What can you really do after witnessing that? Pray for a quick and merciful ending? Hold out in the hope that Jenny will dance with the gal that brung her and get naked? Cross your fingers that MTV will show rare sense and yank the show off the air before permanent damage can be done to our nation's impressionable young people?

"I don't know what I would do if couldn't be on camera," Jenny confides to the uncaring home viewer. "I guess I would just die."

Better start writing up the eulogy, sweetheart.

But this is the Clinton era -- the era in which we must reach out across the breach to bridge the gap, where our only enemy is inaction, where nothing big ever came from being small. And so in all fairness, I must confess that there one was sketch that made me chuckle out loud, no mean feat, mind you. The skit was about two inept kidnappers trying to relay instructions about a ransom drop and winding up having to reschedule their entire crime. It was witty, it was solidly written, and not coincidentally, it was the only sketch that Jenny did not appear in.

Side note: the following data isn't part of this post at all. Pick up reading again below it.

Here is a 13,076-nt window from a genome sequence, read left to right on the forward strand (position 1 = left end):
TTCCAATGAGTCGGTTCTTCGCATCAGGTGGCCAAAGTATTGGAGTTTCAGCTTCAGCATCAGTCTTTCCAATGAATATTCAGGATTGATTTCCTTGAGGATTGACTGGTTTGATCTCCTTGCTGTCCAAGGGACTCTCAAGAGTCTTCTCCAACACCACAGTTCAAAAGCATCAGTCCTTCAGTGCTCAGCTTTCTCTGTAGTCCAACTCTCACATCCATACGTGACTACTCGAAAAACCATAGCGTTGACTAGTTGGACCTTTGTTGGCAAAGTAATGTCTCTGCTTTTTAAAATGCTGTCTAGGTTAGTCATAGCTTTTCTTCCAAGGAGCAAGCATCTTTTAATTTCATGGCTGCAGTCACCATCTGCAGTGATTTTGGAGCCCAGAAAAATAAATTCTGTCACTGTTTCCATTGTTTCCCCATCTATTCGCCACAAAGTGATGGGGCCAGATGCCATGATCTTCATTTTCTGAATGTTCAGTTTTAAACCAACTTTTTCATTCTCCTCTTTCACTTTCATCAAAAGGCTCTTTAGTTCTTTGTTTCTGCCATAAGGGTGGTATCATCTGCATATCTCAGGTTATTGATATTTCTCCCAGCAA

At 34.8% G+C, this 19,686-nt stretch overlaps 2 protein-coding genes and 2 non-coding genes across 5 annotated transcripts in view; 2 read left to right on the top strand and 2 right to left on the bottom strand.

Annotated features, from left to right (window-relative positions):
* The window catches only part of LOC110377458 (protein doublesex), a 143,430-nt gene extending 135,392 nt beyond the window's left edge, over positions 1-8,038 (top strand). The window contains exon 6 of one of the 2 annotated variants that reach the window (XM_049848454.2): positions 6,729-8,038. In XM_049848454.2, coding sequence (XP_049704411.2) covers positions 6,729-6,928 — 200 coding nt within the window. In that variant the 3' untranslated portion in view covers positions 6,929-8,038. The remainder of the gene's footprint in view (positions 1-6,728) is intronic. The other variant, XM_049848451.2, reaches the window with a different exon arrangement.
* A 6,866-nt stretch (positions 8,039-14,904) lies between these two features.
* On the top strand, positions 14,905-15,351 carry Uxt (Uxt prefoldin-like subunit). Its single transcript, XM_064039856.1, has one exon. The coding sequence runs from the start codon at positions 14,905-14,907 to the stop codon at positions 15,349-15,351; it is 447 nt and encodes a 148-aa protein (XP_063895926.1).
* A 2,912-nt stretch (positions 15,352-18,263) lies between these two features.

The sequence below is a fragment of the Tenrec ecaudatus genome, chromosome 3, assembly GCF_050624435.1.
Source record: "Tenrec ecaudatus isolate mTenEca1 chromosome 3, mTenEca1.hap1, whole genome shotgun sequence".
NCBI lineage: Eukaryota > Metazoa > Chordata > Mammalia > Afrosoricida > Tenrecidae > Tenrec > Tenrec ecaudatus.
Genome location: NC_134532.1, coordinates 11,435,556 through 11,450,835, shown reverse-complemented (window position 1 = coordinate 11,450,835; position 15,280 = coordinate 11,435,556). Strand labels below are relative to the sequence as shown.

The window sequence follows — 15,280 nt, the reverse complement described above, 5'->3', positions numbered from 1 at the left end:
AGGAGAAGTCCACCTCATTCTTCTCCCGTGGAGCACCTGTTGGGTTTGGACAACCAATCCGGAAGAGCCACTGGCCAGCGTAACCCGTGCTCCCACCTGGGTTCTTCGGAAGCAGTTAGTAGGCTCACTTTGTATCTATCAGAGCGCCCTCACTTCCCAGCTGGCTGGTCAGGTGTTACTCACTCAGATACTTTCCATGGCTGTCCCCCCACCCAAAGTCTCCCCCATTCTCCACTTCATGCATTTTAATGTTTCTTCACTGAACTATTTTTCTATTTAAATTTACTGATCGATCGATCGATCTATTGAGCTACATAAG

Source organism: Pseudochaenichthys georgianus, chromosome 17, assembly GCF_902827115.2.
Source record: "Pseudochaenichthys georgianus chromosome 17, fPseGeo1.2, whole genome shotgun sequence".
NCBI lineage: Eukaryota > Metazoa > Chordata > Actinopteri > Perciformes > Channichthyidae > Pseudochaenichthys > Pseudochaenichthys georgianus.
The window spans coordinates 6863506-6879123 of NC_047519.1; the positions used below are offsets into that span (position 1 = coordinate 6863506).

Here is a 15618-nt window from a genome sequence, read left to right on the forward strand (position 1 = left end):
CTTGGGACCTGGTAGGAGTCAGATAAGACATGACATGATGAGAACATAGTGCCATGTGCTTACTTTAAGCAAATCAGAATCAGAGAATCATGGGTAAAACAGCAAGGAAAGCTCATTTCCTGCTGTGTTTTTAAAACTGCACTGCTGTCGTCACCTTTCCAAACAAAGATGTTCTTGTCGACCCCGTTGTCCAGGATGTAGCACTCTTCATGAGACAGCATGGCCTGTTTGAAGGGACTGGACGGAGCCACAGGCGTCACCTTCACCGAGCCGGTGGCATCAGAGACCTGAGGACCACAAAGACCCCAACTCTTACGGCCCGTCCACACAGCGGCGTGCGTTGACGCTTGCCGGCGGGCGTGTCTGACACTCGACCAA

I think this says more about Jenny McCarthy's career than she realizes.